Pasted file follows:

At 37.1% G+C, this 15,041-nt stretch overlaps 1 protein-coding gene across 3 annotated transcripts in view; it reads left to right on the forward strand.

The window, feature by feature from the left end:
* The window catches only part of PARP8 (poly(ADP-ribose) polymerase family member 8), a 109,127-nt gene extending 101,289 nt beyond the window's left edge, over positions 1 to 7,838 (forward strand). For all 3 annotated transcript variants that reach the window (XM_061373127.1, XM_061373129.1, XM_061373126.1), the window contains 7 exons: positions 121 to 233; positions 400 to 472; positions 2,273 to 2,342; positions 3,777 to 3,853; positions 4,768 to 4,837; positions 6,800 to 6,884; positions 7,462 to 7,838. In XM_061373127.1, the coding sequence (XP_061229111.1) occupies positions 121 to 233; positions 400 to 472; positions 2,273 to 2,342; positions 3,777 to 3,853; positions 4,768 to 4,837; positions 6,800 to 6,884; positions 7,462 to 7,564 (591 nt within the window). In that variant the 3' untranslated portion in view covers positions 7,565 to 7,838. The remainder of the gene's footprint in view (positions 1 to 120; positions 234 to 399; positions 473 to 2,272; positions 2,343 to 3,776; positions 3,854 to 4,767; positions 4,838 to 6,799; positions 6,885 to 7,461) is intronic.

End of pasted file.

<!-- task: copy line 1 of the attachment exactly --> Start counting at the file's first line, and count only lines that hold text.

At 37.1% G+C, this 15,041-nt stretch overlaps 1 protein-coding gene across 3 annotated transcripts in view; it reads left to right on the forward strand.